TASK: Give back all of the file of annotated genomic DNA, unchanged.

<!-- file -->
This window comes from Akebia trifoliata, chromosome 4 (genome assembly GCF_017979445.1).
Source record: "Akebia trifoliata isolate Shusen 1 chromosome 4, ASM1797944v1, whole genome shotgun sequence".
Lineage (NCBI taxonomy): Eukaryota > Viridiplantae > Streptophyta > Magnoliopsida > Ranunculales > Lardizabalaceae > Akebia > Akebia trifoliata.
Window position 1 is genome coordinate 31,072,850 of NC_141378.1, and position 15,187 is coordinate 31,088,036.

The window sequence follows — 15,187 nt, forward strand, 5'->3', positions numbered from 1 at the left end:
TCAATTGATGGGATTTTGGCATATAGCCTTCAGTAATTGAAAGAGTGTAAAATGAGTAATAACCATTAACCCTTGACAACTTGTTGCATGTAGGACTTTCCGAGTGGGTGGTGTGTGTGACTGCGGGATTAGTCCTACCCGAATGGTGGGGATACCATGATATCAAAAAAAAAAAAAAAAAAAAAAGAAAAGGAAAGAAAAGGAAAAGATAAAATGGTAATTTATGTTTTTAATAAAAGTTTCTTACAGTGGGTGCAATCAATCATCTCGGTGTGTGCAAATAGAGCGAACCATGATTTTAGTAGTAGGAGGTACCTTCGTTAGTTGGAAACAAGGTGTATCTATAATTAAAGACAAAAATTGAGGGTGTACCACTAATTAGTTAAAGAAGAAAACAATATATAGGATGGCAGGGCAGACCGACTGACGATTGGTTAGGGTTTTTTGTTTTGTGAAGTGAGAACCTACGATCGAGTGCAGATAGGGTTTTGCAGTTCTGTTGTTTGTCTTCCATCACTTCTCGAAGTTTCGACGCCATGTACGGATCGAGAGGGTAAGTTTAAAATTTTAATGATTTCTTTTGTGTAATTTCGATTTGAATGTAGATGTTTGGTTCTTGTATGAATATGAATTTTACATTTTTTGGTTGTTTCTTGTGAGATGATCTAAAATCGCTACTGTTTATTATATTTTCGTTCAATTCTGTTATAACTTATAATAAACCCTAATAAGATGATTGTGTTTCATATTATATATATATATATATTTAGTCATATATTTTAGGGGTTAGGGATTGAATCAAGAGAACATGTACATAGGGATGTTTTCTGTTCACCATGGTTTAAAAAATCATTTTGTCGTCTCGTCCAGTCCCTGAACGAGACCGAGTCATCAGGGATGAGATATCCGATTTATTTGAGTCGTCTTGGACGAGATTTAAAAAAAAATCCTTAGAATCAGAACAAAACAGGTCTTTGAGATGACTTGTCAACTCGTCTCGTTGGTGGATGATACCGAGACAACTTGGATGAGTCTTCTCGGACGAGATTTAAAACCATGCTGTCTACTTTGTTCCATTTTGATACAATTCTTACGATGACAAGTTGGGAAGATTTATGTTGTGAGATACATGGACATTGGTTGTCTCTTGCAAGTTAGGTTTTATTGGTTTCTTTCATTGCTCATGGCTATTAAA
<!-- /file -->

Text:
This window comes from Akebia trifoliata, chromosome 4 (genome assembly GCF_017979445.1).
Source record: "Akebia trifoliata isolate Shusen 1 chromosome 4, ASM1797944v1, whole genome shotgun sequence".
Lineage (NCBI taxonomy): Eukaryota > Viridiplantae > Streptophyta > Magnoliopsida > Ranunculales > Lardizabalaceae > Akebia > Akebia trifoliata.
Window position 1 is genome coordinate 31,072,850 of NC_141378.1, and position 15,187 is coordinate 31,088,036.

The window sequence follows — 15,187 nt, forward strand, 5'->3', positions numbered from 1 at the left end:
TCAATTGATGGGATTTTGGCATATAGCCTTCAGTAATTGAAAGAGTGTAAAATGAGTAATAACCATTAACCCTTGACAACTTGTTGCATGTAGGACTTTCCGAGTGGGTGGTGTGTGTGACTGCGGGATTAGTCCTACCCGAATGGTGGGGATACCATGATATCAAAAAAAAAAAAAAAAAAAAAAGAAAAGGAAAGAAAAGGAAAAGATAAAATGGTAATTTATGTTTTTAATAAAAGTTTCTTACAGTGGGTGCAATCAATCATCTCGGTGTGTGCAAATAGAGCGAACCATGATTTTAGTAGTAGGAGGTACCTTCGTTAGTTGGAAACAAGGTGTATCTATAATTAAAGACAAAAATTGAGGGTGTACCACTAATTAGTTAAAGAAGAAAACAATATATAGGATGGCAGGGCAGACCGACTGACGATTGGTTAGGGTTTTTTGTTTTGTGAAGTGAGAACCTACGATCGAGTGCAGATAGGGTTTTGCAGTTCTGTTGTTTGTCTTCCATCACTTCTCGAAGTTTCGACGCCATGTACGGATCGAGAGGGTAAGTTTAAAATTTTAATGATTTCTTTTGTGTAATTTCGATTTGAATGTAGATGTTTGGTTCTTGTATGAATATGAATTTTACATTTTTTGGTTGTTTCTTGTGAGATGATCTAAAATCGCTACTGTTTATTATATTTTCGTTCAATTCTGTTATAACTTATAATAAACCCTAATAAGATGATTGTGTTTCATATTATATATATATATATATTTAGTCATATATTTTAGGGGTTAGGGATTGAATCAAGAGAACATGTACATAGGGATGTTTTCTGTTCACCATGGTTTAAAAAATCATTTTGTCGTCTCGTCCAGTCCCTGAACGAGACCGAGTCATCAGGGATGAGATATCCGATTTATTTGAGTCGTCTTGGACGAGATTTAAAAAAAAATCCTTAGAATCAGAACAAAACAGGTCTTTGAGATGACTTGTCAACTCGTCTCGTTGGTGGATGATACCGAGACAACTTGGATGAGTCTTCTCGGACGAGATTTAAAACCATGCTGTCTACTTTGTTCCATTTTGATACAATTCTTACGATGACAAGTTGGGAAGATTTATGTTGTGAGATACATGGACATTGGTTGTCTCTTGCAAGTTAGGTTTTATTGGTTTCTTTCATTGCTCATGGCTATTAAA